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Cut to Registration - Rotary Knife

Cut to Registration - Rotary Knif



Rotary cutters are used to to cut material to length at constant speed, a process often referred to as 'converting' which can include other pre-processes such as 'slitting'. This cutting method can be used for a variety of materials including paper, film and some thin sheet metals. The rotation of the cutter is typically one revolution for a given cut length. Some custom solutions for short lengths could theoretically have more than one blade per revolution. Blades of twin rollers are synchronised or mechanically linked and are sometimes used to cut material in a scissor action from one side to the other as they rotate. Blades which cut in a scissor action often requires a feature for mechanical compensation to ensure a parallel cut with different speeds, which can also be easily automated.


In the animation above a rotary knife or shear, is used to cut the material at the registration mark. The basic relationship is one revolution of the cutter for the length of material. The motion is essentially electronically geared together. The blade motion has to be synchronous to the material speed during the cut itself to ensure a clean cut. This requirement means that the rotational speed for the remainder of the rotation has to compensate, either running slower or faster to ensure the blade reaches the start of the next cut precisely.

Rotary Cutter basic motion cycle

Motion can be achieved using CAM functions which can be mathematically more complex than necessary. Mint FLY commands provide a simple means of achieving the motion shown above by gearing motion with fixed acceleration of a master (material) distance. They can even be used to create S-ramped motion (not shown above).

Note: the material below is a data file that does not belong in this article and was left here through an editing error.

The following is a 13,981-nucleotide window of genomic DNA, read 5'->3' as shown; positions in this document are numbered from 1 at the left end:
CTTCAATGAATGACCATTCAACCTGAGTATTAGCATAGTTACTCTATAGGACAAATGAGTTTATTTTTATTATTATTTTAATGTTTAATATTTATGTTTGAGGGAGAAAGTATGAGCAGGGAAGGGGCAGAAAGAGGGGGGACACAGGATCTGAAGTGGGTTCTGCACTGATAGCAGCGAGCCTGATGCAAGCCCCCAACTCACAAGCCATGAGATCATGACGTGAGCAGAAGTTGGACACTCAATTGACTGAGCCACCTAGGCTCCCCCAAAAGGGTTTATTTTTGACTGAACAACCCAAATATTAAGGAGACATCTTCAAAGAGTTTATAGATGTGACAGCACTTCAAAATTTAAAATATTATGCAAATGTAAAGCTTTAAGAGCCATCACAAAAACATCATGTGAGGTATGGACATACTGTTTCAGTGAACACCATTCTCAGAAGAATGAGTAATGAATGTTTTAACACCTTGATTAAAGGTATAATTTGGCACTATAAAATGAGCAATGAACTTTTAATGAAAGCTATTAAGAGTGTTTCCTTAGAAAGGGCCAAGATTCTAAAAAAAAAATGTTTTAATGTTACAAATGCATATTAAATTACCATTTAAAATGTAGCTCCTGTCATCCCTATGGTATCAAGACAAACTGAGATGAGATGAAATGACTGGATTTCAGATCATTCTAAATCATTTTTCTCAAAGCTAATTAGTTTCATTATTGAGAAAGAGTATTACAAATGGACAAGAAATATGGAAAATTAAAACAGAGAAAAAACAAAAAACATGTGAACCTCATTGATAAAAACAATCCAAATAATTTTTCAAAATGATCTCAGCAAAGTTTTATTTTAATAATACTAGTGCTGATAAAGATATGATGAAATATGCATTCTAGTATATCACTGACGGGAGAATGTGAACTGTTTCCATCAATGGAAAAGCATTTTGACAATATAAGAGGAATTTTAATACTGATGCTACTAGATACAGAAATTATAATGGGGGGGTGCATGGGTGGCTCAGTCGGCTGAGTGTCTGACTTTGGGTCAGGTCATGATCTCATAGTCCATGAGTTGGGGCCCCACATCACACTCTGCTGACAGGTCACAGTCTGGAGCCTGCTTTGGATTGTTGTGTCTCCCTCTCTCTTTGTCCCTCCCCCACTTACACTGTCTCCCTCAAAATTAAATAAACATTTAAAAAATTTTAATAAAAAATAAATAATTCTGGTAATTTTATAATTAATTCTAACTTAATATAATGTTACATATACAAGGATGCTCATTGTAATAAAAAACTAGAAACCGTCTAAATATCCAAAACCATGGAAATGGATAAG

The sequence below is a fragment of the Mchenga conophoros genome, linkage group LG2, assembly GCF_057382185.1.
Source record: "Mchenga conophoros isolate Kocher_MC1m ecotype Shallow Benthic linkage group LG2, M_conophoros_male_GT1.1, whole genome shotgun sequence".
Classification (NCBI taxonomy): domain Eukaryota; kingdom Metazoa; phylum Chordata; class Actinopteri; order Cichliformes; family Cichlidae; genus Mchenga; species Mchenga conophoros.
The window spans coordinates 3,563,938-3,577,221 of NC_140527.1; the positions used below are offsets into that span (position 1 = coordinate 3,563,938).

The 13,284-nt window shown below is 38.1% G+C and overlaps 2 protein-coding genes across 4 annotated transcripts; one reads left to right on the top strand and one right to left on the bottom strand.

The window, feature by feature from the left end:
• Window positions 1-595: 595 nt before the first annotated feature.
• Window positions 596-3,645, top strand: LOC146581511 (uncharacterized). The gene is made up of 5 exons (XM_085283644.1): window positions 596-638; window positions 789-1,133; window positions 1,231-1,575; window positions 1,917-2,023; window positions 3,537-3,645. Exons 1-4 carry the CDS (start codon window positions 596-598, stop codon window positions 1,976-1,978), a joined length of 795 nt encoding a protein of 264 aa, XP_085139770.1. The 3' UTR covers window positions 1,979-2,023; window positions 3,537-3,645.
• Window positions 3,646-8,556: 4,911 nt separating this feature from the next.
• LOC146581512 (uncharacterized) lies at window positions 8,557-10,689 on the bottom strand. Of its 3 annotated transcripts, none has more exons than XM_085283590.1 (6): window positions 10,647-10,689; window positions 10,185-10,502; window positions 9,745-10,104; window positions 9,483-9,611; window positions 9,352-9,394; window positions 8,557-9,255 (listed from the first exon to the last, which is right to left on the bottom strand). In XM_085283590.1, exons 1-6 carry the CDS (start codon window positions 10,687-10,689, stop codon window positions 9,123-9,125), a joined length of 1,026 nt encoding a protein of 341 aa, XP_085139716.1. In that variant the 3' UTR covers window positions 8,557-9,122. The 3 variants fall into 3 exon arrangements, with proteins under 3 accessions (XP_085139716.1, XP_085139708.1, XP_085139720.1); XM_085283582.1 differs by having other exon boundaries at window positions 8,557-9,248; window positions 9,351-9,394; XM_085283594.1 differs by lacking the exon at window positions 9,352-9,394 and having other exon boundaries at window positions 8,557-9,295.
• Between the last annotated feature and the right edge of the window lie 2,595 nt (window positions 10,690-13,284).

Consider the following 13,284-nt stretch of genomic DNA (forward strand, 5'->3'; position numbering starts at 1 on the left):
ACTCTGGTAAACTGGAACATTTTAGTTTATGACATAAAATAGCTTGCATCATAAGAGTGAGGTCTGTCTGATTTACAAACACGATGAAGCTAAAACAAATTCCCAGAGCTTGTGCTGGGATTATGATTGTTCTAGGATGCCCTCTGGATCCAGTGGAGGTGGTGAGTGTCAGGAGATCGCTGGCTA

The registration mark is detected using one of the fast position latch inputs (drive or motion controller depending on the products used) and the relative position (angle of the cutter is captured and resulting error calculated. Compensation can be applied by altering the effective gear ratio over the remaining cutter rotation or using the MINT OFFSET command

Alternative solutions from ABB

In addition to Mint solutions which can be programmable drives or NextMove based, ABB can also offer high power ACMS1 drives (up to 355kW) with function block programming and AC500 PLC with iEC61131 and PLCopen with choice of fieldbus.

Alternative products for IEC6113 programming:

  • ACSM1 high power motion drives with SPC programming
  • AC500 PLC for IEC61131 based solutions with EtherCAT or ProfiNet

Features used:

  • Auxiliary encoder for material synchronisation
  • High speed position latch to accurately measure product position
  • Built in software flying shear (flying knife) for position synchronization or software gearing using FOLLOW with a position offset using OFFSET

Mint Products:

Application notes:

The following application notes are relevant to this application:

Bullet AN00154 Rotary Cutting at Synchronous Speed



Using flying shears for embossing, rotary knife, sheet feeder and labeling applications



Understanding how flying shears work for synchronized motion

Bullet AN00106 Handling multiple registration marks for cut to length and label feeding

Further application notes are available.








bulletCopley Controls
bulletFuji Electric
Tips & Trick by ABB motion
bulletFlying Shear - Vertical Knife
bulletCut to Length - Vertical Knife
bulletProduct Labeling
bulletFlow Wrapper
bulletCut to Registration - Rotary Knife
bulletOver wrapper
bulletProduct Spacing
bulletProduct Synchronisation
bulletVertical Form Fill Seal (VFFS)
Tips & Trick by Maxon

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